How to Absorb Information Quickly and Effectively
Gus is reaching information overload. He has to present a report on three big market studies to his manager, tomorrow at noon. He's got a stack of information to read through, and the clock is ticking.
It's not an option to ask for an extension to the deadline. But he needs to make sure that he's "covered all the bases" otherwise he'll look careless. Panic is setting in.
Gus wants to sprint through the material and still retain enough information to compile a good summary. He needs to be able to speed read.
In this article, we'll look at the skill of speed reading, and explore techniques that you can use to read better and faster. We'll also consider the pros and cons of speed reading – when it is appropriate to use, and the effects that it can have on understanding.
Click here to view a transcript of this video.
What Is Speed Reading?
Speed reading is the process of rapidly recognizing and absorbing phrases or sentences on a page all at once, rather than identifying individual words.
The amount of information that we process seems to be growing by the day, whether it's emails, reports and websites at work, or social media, books and magazines at home. We likely feel pressure to get through this information more quickly, so that we can "stay in the loop" and make informed decisions.
Most people read at an average rate of 250 words per minute (wpm), though some are naturally quicker than others. But, the ability to speed read could mean that you double this rate.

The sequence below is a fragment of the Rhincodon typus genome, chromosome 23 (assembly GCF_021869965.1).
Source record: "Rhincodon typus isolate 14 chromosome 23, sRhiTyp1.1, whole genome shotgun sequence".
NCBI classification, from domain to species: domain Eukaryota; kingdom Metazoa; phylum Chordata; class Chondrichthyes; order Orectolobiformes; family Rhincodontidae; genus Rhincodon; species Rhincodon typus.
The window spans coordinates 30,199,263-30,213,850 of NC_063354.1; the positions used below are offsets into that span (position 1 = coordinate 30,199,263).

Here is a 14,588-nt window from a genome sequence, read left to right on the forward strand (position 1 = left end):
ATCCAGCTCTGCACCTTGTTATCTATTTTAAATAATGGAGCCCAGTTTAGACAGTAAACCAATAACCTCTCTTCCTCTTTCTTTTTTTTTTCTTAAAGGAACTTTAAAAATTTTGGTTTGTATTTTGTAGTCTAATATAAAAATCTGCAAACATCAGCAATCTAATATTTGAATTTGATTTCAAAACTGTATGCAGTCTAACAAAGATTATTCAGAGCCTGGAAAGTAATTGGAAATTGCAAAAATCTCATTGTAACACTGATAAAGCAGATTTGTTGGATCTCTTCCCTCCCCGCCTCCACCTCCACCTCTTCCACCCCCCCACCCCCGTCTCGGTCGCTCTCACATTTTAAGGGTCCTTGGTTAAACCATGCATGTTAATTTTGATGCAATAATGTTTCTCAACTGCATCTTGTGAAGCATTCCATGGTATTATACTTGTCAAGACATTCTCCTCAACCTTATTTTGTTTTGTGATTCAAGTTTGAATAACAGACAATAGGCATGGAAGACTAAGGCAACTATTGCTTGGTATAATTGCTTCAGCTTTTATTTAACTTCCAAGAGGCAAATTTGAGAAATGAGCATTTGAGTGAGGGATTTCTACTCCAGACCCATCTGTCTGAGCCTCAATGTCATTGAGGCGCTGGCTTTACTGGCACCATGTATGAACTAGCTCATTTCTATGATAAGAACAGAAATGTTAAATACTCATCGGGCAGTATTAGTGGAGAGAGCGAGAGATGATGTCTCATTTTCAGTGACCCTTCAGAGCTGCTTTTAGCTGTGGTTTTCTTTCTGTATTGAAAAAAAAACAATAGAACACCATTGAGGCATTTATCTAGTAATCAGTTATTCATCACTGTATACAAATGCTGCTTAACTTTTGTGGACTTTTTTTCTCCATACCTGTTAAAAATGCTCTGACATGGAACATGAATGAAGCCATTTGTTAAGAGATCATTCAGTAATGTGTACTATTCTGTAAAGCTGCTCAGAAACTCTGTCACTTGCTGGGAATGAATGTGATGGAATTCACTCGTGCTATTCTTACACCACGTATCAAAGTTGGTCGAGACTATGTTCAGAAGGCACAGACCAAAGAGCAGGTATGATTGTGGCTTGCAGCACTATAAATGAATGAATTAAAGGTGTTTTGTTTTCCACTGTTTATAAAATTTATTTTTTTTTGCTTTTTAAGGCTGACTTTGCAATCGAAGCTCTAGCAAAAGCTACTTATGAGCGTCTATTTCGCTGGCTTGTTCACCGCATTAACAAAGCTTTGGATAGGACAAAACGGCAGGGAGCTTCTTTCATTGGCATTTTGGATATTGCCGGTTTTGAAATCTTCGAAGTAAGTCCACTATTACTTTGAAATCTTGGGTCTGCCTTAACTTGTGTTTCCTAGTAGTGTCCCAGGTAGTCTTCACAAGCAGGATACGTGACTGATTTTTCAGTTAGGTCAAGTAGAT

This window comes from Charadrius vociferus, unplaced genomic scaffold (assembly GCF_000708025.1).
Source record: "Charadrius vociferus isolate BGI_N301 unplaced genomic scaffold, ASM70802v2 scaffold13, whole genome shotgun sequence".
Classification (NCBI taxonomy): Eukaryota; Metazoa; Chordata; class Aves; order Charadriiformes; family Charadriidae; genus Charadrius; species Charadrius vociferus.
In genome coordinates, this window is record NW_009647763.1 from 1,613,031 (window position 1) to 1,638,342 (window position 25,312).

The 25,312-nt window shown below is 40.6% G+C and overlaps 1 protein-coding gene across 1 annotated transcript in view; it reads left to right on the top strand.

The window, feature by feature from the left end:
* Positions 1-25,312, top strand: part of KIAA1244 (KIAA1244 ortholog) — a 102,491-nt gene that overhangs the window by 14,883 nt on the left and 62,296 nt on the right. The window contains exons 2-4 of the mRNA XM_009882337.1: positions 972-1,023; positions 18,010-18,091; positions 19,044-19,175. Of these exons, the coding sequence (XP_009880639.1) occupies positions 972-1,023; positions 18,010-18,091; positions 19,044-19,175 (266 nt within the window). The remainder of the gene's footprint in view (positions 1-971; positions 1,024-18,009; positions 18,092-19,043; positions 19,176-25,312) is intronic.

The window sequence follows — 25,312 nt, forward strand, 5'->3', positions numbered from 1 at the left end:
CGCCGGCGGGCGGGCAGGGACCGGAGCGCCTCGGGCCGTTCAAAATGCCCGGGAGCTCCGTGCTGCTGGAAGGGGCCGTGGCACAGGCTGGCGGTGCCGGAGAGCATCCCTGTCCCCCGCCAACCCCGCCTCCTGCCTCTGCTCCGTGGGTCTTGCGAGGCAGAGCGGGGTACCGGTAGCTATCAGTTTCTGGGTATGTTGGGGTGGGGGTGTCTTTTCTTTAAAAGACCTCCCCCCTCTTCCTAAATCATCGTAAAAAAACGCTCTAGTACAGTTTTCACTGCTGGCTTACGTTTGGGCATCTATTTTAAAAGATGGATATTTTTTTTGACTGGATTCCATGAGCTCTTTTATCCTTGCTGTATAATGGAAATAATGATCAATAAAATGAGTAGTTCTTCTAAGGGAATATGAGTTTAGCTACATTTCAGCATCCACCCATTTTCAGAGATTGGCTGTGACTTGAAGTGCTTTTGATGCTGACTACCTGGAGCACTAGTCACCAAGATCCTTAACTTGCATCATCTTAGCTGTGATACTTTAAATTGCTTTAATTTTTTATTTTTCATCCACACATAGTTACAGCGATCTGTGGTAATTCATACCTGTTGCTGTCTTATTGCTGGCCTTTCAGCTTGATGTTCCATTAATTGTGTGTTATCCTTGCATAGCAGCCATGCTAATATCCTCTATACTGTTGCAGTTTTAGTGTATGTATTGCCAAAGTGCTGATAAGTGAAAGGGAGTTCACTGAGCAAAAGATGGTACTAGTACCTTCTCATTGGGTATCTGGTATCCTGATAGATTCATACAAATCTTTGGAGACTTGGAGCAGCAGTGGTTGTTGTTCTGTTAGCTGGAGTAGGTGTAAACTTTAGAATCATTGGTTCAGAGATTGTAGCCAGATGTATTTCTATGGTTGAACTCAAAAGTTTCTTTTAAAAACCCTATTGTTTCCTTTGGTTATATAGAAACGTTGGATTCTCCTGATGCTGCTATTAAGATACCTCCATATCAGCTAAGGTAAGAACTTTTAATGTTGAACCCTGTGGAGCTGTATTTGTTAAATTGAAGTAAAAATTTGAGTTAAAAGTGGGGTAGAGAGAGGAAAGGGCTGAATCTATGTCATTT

We'll now explore some of the skills that you can use to accelerate your reading.
How to Speed Read
All speed reading techniques have one thing in common: you avoid pronouncing and "hearing" each word in your head as you read it, a process known as as "sub-vocalization." Instead, you "skim" lines or groups of words, as you can understand words more quickly than you can say them.
One way to stop yourself from sub-vocalizing is to focus on blocks of words rather than on individual ones. Do this by relaxing your face and "softening" or expanding your gaze on the page, so that you stop seeing words as single, distinct units. As you practice this, your eyes will skip faster across the page.
Then, when you approach the end of a line, allow your peripheral vision to take your eye to the final set of words. This will help to stop pauses in your reading (often at full points), meaning that you scan across and down to the next line more quickly.
Now let's look at three methods to boost your reading speed:
1. The Pointer Method